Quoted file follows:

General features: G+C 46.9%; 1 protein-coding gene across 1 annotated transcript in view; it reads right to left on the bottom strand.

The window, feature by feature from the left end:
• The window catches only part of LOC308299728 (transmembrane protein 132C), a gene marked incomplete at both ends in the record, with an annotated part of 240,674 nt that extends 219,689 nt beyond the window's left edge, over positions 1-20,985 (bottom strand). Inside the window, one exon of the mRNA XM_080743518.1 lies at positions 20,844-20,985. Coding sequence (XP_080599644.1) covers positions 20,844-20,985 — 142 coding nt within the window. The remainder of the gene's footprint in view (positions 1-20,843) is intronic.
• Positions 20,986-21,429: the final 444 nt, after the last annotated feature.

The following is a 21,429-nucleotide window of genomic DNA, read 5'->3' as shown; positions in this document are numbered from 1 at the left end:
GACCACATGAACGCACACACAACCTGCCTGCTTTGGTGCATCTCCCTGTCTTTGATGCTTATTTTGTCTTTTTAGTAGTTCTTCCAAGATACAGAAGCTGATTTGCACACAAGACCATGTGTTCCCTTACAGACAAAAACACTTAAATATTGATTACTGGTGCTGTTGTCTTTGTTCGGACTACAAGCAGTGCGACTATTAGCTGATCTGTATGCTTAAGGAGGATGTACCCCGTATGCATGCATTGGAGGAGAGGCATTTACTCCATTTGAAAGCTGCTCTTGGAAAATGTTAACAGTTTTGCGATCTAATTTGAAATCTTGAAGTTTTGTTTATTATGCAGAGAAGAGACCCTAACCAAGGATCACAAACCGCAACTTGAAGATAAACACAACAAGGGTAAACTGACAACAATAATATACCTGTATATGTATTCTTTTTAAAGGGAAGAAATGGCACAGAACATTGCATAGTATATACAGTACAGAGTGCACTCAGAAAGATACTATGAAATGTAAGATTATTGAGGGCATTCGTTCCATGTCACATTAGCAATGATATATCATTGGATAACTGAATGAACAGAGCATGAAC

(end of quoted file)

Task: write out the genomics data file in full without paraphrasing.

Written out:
General features: G+C 46.9%; 1 protein-coding gene across 1 annotated transcript in view; it reads right to left on the bottom strand.

The window, feature by feature from the left end:
• The window catches only part of LOC308299728 (transmembrane protein 132C), a gene marked incomplete at both ends in the record, with an annotated part of 240,674 nt that extends 219,689 nt beyond the window's left edge, over positions 1-20,985 (bottom strand). Inside the window, one exon of the mRNA XM_080743518.1 lies at positions 20,844-20,985. Coding sequence (XP_080599644.1) covers positions 20,844-20,985 — 142 coding nt within the window. The remainder of the gene's footprint in view (positions 1-20,843) is intronic.
• Positions 20,986-21,429: the final 444 nt, after the last annotated feature.

The following is a 21,429-nucleotide window of genomic DNA, read 5'->3' as shown; positions in this document are numbered from 1 at the left end:
GACCACATGAACGCACACACAACCTGCCTGCTTTGGTGCATCTCCCTGTCTTTGATGCTTATTTTGTCTTTTTAGTAGTTCTTCCAAGATACAGAAGCTGATTTGCACACAAGACCATGTGTTCCCTTACAGACAAAAACACTTAAATATTGATTACTGGTGCTGTTGTCTTTGTTCGGACTACAAGCAGTGCGACTATTAGCTGATCTGTATGCTTAAGGAGGATGTACCCCGTATGCATGCATTGGAGGAGAGGCATTTACTCCATTTGAAAGCTGCTCTTGGAAAATGTTAACAGTTTTGCGATCTAATTTGAAATCTTGAAGTTTTGTTTATTATGCAGAGAAGAGACCCTAACCAAGGATCACAAACCGCAACTTGAAGATAAACACAACAAGGGTAAACTGACAACAATAATATACCTGTATATGTATTCTTTTTAAAGGGAAGAAATGGCACAGAACATTGCATAGTATATACAGTACAGAGTGCACTCAGAAAGATACTATGAAATGTAAGATTATTGAGGGCATTCGTTCCATGTCACATTAGCAATGATATATCATTGGATAACTGAATGAACAGAGCATGAAC